One night we stopped to climb a humongous rock with unparalleled views only to find wine and beer waiting for us at the top.

Cocktails by the river are the perfect way to wind down the day.Acacia, baobab and doum palm trees dot the landscape.

At night the baboons like to jump around in the palms making it sound like a big rain storm.

Most likely it’s the acacia tree you think of in the quintessential Kenyan sunset photo with a tree and giraffes. They are often referred as an umbrella tree. However the long thorny bushes that we have been battling are another variety.  Weaver nests decorate many like ornaments.  We were told that female weaver birds chose the male bird who makes the best nest.  The males are known to build many nests to perfect their technique.

The baobab tree is called the upside down tree because their branches look like roots and the tree of life because 80% of their trunks are made of water. Bushmen use it as a source of water during droughts. They are huge and can live up to 1,500 years.

Also dotting the horizon are the might termite hills. This one is approximately 80 years. Part of the process in making a termite hill is to slowly devour a tree.

One could sit forever and watch elephant herds.  There is one matriarch who rules the family.  She is protective and mean when provoked.  Her responsibilities are huge.  She is responsible for the herd even down to whom is the best male suitor for the females. The bulls kowtow to her as well knowing she has the authority to kick bulls out of the herd.

Elephants can only see up to 40 feet away and use their trunks to smell danger.

Often times we’d see a lone female with a baby.  A sign that the baby can’t keep up with the herd and the protective mama breaks away. The odds of their survival greatly diminishes.

Herds of animals run past us – gazelles, zebras, dik diks and many more that remain nameless in my poor tiny brain.

 

 

Deconstructing Shaw

2017 was the start of BIG changes with tiny results.

“Here’s to the crazy ones. The misfits. The rebels. The troublemakers. The round pegs in the square holes. The ones who see things differently. They’re not fond of rules. And they have no respect for the status quo.” ~ Rob Siltanen

In 2016 we traded Baja for Charleston, SC  so we can spend time with the boys.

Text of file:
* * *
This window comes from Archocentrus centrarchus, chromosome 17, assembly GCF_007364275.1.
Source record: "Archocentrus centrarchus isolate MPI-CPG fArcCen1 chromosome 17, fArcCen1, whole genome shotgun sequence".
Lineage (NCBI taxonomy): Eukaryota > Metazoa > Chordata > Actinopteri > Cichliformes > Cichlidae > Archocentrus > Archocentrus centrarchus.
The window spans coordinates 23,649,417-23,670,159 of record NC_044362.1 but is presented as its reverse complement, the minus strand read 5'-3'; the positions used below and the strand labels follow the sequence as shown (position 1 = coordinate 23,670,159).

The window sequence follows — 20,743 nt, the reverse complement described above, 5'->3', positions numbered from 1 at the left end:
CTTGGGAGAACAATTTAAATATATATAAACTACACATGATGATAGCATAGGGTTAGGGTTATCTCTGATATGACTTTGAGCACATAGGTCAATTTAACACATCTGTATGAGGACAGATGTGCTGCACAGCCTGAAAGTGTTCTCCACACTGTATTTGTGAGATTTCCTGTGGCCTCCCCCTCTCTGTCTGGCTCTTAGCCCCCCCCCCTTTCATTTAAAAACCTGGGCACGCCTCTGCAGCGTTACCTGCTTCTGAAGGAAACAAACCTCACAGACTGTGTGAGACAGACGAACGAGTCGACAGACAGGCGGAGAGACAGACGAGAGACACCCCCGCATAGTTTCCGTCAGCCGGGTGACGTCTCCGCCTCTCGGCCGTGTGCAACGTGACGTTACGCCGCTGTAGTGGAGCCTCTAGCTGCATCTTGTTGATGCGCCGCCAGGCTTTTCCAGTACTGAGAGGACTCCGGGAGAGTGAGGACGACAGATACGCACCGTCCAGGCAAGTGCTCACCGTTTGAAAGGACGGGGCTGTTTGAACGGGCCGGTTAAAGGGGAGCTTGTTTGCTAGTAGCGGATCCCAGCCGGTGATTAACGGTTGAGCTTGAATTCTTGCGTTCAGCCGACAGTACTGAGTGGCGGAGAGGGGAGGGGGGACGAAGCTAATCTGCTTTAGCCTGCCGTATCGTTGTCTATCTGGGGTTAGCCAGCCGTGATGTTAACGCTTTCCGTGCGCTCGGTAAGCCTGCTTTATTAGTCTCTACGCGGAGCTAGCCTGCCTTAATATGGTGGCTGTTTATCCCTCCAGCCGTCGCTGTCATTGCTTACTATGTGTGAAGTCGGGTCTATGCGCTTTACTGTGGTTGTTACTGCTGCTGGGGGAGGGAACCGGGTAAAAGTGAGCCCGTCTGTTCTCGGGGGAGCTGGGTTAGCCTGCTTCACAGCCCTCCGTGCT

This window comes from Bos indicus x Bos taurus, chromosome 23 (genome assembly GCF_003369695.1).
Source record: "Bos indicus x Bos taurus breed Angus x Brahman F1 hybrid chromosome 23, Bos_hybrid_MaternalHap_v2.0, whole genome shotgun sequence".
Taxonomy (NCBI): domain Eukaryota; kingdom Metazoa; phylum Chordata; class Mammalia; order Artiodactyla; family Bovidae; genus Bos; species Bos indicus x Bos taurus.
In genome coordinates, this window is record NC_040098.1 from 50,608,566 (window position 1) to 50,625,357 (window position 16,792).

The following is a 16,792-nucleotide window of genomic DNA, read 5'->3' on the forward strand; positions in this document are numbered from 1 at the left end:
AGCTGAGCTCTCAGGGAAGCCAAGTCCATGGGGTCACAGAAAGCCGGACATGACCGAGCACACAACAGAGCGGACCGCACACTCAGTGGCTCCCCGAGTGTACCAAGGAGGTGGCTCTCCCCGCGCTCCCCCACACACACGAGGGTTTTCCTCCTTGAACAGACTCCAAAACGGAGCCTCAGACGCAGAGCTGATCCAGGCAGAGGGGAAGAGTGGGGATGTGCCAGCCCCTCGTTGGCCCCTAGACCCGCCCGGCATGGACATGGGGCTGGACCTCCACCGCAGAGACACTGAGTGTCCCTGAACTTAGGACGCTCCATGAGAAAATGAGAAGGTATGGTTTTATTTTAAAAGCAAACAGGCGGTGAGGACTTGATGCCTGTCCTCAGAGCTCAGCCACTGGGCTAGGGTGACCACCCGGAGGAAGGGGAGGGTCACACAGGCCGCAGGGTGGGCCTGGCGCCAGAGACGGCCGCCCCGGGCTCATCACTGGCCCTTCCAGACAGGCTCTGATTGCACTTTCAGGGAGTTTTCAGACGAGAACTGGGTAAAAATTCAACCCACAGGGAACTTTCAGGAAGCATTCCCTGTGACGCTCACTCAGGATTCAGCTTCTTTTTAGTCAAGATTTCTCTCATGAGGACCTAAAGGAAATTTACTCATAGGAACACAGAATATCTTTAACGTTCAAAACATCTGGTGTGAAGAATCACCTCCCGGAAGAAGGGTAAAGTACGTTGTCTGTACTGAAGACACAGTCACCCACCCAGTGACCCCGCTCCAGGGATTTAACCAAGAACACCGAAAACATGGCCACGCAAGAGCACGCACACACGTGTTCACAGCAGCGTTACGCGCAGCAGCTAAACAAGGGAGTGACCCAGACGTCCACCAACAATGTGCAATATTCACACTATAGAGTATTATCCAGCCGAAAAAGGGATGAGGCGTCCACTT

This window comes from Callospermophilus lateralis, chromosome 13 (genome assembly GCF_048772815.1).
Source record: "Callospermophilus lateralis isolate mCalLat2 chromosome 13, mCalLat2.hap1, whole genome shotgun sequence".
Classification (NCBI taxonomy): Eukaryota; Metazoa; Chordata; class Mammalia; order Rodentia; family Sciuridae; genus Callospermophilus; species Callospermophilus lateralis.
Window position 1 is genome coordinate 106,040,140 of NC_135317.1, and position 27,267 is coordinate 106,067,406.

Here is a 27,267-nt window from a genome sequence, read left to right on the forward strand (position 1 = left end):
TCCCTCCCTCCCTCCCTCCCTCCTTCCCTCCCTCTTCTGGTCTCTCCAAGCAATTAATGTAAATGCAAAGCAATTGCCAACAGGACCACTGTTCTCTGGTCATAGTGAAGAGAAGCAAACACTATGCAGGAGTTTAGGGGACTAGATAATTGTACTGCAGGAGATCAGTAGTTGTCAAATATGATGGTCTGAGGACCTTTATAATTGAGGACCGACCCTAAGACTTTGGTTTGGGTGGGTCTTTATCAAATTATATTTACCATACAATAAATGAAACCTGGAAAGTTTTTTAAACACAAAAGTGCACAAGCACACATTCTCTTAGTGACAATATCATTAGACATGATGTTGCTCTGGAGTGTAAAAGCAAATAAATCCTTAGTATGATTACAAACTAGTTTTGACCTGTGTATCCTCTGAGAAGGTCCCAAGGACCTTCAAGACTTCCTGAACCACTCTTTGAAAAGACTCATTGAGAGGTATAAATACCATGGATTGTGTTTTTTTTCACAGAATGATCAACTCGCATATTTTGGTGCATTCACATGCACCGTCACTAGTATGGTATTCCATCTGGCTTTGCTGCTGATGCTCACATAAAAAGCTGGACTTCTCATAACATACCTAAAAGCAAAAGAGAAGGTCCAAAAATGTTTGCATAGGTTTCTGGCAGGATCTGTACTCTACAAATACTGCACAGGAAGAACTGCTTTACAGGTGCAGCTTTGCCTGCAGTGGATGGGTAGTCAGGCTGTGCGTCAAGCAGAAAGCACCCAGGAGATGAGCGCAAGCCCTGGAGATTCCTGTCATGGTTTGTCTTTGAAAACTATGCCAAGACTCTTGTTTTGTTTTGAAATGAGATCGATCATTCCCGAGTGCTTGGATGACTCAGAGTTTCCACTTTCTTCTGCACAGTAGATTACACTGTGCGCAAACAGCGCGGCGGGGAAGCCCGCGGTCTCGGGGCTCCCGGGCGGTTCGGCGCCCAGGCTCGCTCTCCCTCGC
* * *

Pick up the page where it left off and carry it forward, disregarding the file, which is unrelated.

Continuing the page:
The easy purchase was a ranch style house in West Ashley. Quickly withering from the normalness of suburban living, the sirens of historic downtown Charleston began to sing.

Our first visit to Charleston in 2010 had Bill pointing to an elegant and grand 7 story building on the edge of White Point Garden where the Ashley and Cooper Rivers merge to form the Atlantic Ocean and saying “I’m going to live there one day.”

Charleston – voted #1 top U.S. city 5th year running by Travel and Leisure (2016 best city in the world too) – comes at a price. A high price. Money equates to square footage.  You get the picture.

Well I’ll be darned if Bill wasn’t right (those moments still catch me off guard).  We are now fulfilling his prophecy. Downsizing by 75% and loving every 74, 014 square inches of it. (514 sq.ft.) It’s a 1 bedroom, 1 bath with a 60 sq.ft. balcony floating over the Holy City with expansive views of the water and breathtaking sunsets on most nights.

It came furnished so we had an estate sale and utilized Craigslist to unload all the furniture we had purchased just a year before. With 2 rugs and a painting in tow – we moved in.  Heaven!  We walk to everything. History and charm ooze from every corner. Horse drawn carriages clip clop through the streets and bar/restaurants are plentiful. Yoga is 2.5 miles away and allows us to kill 2 birds with one stone, walking to and fro. Two kids in a candy shop!

Sometimes you just have to jump off the cliff without knowing where you will land. ~ Zainab Salbi

And with that said – 30 days later we sold our primary residence in Northern Nevada and opted to go even tinier – 440 sq.ft. (63360 sq. inches).
When working and raising kids our home had 5 bedrooms, 5 baths, 5 fireplaces and a 5 car garage. After the kids moved out we downsized into a 2 bedroom, 2 bath, 2 fireplace, 2 car garage home. Now, we’re in a 0 bedroom, 0 fireplace, 0 garage and if wasn’t for the 1 bath…. Well – you get my point.

There was an abandoned tiny home on our commercial property in Nevada that we decided to turn into a rental.  The county allowed us to dismantle the house and rebuild in the same place using the same footprint, roof and siding.  It’s cute as heck and we thought what the heck. Now it’s our home.Talk about freeing…

Living in hotel rooms more than 100 days a year over the past decade, and more recently carrying our clothes on our backs while walking two Caminos has helped condition us. You really don’t need all the peripheral crap. Happiness isn’t derived by having stuff.

However, the struggle is what to do with your STUFF.

What we learned:  You give to your kids “now” all the stuff saved for them. Why wait until you’re dead?  Sell and give away all non-essential stuff and pack the rest of the shit (stuff) up in a POD and send it to your 3rd home.

YUP… You read that correctly.

Why have 2 homes when you can have 3?  Yes, as embarrassed as I am to write this.

Hi, our names are Bill and Paige and we are Crazy – it’s been 2 weeks since we were in our last home…

Today we are in Indian Wells, CA – right near vintage Palm Springs. This one was purchased 10 years ago as a rental.

Tenant moves out and we move in.  What can we say?  It’s warm here. Palm trees rule and golfing on pristine courses is intoxicating.

“One person’s craziness is another person’s reality.” ~ Tim Burton

So that’s us for now….

We have a big trip coming up in 2018.  Stay tuned.